Taking perspective into account in a communicative task

I Dumontheil, O Kuester, Ian Apperly, SJ Blakemore

Research output: Contribution to journalArticle

62 Citations (Scopus)


Previous neuroimaging studies of spatial perspective taking have tended not to activate the brain's mentalising network. We predicted that a task that requires the use of perspective taking in a communicative context would lead to the activation of mentalising regions. In the current task, participants followed auditory instructions to move objects in a set of shelves. A 2 x 2 factorial design was employed. In the Director factor, two directors (one female and one male) either stood behind or next to the shelves, or were replaced by symbolic cues. In the Object factor, participants needed to use the cues (position of the directors or symbolic cues) to select one of three possible objects, or only one object could be selected. Mere presence of the Directors was associated with activity in the superior dorsal medial prefrontal cortex (MPFC) and the superior/middle temporal sulci, extending into the extrastriate body area and the posterior superior temporal sulcus (pSTS), regions previously found to be responsive to human bodies and faces respectively. The interaction between the Director and Object factors, which requires participants to take into account the perspective of the director, led to additional recruitment of the superior dorsal MPFC, a region activated when thinking about dissimilar others' mental states, and the middle temporal gyri, extending into the left temporal pole. Our results show that using perspective taking in a communicative context, which requires participants to think not only about what the other person sees but also about his/her intentions, leads to the recruitment of superior dorsal MPFC and parts of the social brain network. (c) 2010 Elsevier Inc. All rights reserved.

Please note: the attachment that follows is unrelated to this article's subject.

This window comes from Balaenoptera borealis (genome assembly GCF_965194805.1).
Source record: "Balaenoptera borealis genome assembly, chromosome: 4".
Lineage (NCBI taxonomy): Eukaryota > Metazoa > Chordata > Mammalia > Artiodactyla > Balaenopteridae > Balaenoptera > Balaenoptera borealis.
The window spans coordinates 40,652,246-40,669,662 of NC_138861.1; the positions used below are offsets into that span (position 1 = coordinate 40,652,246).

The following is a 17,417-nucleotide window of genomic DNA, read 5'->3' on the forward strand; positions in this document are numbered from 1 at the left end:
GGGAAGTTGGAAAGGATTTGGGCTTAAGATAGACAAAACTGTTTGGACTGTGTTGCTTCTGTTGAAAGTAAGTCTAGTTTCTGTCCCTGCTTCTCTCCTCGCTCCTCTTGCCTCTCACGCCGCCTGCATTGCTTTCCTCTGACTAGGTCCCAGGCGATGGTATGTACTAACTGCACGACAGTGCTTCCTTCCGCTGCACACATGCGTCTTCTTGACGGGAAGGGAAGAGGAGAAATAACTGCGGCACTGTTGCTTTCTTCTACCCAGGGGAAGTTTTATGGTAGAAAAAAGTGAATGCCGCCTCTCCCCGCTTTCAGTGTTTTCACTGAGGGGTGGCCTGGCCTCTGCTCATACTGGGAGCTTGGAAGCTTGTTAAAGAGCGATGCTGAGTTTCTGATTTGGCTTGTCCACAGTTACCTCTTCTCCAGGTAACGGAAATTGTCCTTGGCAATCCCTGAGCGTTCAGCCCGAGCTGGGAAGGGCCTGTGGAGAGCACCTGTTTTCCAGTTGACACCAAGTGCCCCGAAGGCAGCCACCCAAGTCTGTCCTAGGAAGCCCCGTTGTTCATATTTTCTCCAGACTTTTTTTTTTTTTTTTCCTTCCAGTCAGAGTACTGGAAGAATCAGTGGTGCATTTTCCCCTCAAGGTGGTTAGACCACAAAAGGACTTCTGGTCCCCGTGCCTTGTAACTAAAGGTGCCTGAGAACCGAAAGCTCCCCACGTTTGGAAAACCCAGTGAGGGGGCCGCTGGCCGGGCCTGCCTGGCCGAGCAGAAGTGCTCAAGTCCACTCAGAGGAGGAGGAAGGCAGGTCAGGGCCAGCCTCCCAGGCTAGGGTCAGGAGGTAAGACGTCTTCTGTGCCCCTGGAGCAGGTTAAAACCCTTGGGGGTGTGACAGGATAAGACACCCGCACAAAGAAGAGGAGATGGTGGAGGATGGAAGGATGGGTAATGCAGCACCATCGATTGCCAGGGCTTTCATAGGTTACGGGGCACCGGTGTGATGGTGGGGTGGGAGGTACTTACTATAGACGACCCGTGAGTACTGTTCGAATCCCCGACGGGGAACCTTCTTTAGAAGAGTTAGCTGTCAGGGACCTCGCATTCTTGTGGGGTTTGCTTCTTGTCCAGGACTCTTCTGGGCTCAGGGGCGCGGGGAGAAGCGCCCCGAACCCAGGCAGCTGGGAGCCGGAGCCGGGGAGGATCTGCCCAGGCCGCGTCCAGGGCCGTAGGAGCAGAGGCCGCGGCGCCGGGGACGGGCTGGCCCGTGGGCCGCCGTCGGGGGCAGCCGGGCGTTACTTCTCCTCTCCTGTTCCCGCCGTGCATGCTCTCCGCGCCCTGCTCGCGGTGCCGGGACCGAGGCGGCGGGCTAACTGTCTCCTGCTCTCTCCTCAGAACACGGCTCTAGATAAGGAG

Original languageEnglish
Pages (from-to)1574-1583
Number of pages10
Issue number4
Publication statusPublished - 1 Oct 2010


  • Theory of mind
  • Decision making
  • Social brain
  • Perspective taking
  • Inhibition
  • Social cognition


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